About school anxiety in autistic children and teenagers
Autistic children and teenagers might feel anxious about school for many of the same reasons that typically developing children do. For example, schools can be busy, noisy places, and there are a lot of people to interact with. There are assignments and tests. And sometimes school routines get disrupted and children don’t know what’s going to happen next.
But it’s also common for autistic children and teenagers to have more anxiety about school than typically developing children.
Anxiety at or about school can affect your autistic child’s enjoyment and learning at school. It might even stop them from wanting or being able to go to school. This is why it’s important to work with your child’s school to help your child.
Starting at school is a big change for any child, particularly for autistic children. Careful planning can make the transition to primary school and the transition to secondary school easier and less stressful for your child.
Signs of school anxiety in autistic children and teenagers
If your autistic child is experiencing anxiety about school, you might see signs like an increase in challenging behaviour. For example, your child might:
- have meltdowns or more meltdowns than usual
- want to spend more time by themselves
- rely more than usual on their routines
- rely more on obsessions and rituals
- have more trouble sleeping.
You might notice these signs at home, or a school staff member might contact you to tell you that they’re seeing these signs or other behaviour changes at school.
Causes of school anxiety in autistic children and teenagers
Common causes of anxiety about school for autistic children and teenagers include:
- separation from you
- fear of something at school
- a recent change at home or school
- the demands of socialising and communicating at school
- fear of failure at school.
Working with schools on anxiety in autistic children and teenagers
If your autistic child is anxious at or about school, working with the school is a key part of supporting your child.
That’s because school staff will be able to:
- tell you more about your child’s behaviour at school
- share their thoughts on what might be triggering the anxiety at school
- explain existing strategies to help children with anxiety at school and how these strategies could be adapted for your child.
You’ll be able to share information about:
- your child’s specific anxiety signs and symptoms
- strategies that you use at home to help with your child’s anxiety
- anything at home that might be contributing to your child’s anxiety.
So start by setting up a meeting with school staff. You could ask for the following staff to come – your child’s teacher, other staff who work with your child and the school psychologist or counsellor. Or if your child has a student support group (SSG), you can talk to them.
At this meeting your aim is to get a clear picture of what’s making your child anxious. Once you and school staff understand the situation, you can work together on strategies to help your child.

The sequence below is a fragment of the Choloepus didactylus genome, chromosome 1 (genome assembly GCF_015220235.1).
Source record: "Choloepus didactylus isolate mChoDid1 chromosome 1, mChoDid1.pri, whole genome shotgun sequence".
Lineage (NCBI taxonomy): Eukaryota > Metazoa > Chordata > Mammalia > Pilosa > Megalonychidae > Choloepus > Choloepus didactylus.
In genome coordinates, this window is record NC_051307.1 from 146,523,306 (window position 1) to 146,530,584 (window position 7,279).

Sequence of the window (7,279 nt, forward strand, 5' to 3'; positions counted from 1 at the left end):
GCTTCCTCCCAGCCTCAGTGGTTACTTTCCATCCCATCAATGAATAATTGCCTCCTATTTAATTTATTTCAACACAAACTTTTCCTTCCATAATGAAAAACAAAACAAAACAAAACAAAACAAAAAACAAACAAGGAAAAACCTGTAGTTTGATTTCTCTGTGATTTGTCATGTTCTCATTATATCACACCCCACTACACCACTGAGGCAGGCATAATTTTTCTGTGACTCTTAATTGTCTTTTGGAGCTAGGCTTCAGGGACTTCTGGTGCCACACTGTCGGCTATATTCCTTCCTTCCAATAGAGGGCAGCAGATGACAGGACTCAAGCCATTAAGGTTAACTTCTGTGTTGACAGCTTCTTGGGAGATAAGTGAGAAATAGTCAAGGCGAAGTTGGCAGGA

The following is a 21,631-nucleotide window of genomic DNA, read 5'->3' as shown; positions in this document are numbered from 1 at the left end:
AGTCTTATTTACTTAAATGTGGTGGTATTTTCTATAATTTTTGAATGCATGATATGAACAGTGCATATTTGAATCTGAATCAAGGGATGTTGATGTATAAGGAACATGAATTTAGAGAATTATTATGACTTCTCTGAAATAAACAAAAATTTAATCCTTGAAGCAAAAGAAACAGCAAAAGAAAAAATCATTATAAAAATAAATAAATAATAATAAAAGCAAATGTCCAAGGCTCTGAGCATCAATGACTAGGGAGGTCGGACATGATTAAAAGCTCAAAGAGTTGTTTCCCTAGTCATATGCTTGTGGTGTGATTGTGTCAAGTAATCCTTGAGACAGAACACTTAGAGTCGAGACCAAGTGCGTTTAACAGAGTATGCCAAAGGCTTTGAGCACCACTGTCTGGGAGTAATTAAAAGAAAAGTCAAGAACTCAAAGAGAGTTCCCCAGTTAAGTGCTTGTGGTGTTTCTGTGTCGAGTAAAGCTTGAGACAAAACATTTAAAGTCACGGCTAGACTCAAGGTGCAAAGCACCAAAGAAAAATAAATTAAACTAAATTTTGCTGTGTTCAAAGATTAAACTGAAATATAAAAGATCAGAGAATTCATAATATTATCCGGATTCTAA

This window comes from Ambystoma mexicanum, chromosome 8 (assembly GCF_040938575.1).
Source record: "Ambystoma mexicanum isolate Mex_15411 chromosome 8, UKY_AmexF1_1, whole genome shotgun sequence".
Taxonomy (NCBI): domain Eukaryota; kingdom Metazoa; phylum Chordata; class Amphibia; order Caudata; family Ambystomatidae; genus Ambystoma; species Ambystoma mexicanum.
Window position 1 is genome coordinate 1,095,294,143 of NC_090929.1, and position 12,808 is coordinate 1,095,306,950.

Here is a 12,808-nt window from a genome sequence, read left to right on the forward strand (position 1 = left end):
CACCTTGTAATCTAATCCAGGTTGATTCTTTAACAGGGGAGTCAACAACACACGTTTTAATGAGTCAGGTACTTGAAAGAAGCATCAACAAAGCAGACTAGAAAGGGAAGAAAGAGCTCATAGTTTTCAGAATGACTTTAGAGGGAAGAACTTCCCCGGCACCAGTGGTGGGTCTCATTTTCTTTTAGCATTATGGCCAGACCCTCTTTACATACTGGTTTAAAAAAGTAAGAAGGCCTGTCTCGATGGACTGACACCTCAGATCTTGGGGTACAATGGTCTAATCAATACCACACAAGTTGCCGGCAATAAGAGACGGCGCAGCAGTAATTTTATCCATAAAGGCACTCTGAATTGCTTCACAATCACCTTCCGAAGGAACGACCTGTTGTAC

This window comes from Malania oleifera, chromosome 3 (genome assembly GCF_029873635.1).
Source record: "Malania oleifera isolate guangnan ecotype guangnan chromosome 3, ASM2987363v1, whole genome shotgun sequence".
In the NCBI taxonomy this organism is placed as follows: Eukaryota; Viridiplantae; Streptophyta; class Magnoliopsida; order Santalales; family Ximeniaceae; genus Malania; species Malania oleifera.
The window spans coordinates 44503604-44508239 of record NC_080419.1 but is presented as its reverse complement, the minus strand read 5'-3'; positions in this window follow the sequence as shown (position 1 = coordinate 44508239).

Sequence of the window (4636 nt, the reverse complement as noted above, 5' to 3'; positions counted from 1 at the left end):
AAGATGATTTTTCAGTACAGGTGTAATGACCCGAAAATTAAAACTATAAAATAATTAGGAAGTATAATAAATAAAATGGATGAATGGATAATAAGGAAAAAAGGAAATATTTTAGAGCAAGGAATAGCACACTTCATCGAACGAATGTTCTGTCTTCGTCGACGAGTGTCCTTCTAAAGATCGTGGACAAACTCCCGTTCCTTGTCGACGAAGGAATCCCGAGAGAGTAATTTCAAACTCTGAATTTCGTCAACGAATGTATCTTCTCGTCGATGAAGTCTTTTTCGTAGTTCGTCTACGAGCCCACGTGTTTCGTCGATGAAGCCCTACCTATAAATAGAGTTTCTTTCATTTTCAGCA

If your child has anxiety, you might need to be in frequent touch with your child’s school, perhaps every day. It helps to have a key contact person. This might be a classroom teacher or the school psychologist or counsellor. Communicating regularly with this person means everyone knows how your child is feeling each day.
Practice and familiarisation strategies for school anxiety
If your child is anxious about starting school, you can get them familiar with the school before they start. For example, you could visit a few times and practise the journey to school. Another way to practise going to school is through the stepladder approach, which can help some autistic children overcome their phobias and fears.
Visual tools and supports for school anxiety
If your child is older, they could use apps for travel and school timetables, calendars and transport information. This can help to reduce your child’s anxiety because they can easily see and understand their routines and feel a sense of control over them.
Visual strategies can also help your child with separation anxiety at school. For example, you could show your child a photograph of:
- themselves at school so they know where they’ll be
- you at work or at home so they know where you’ll be
- you coming to pick them up when school finishes.
Strategies for recognising feelings and calming down
It can help to teach your autistic child to recognise the physical feelings that go with being stressed, nervous or anxious. For example, their palms get sweaty, their heart beats faster and their hands flap.
A checklist for these feelings can help your child get to know the signs of anxiety as well as the situations that make them feel anxious or stressed. You could try drawing the checklist as an outline of a person’s body. Your child can use this checklist at home, school and other places.
You can also make sure your child knows a safe place to go to at school if they’re feeling overwhelmed.
Professional support for children and teenagers with school anxiety
It’s important for your child to have someone to talk to at school. Talk with school staff and your child about who your child would feel comfortable talking to if they need help. This might be the school psychologist or welfare coordinator.
It’s also a good idea to look into professional support outside school. For example, a psychologist might use cognitive behaviour therapies to help your child develop skills to change their thinking in situations that make them anxious.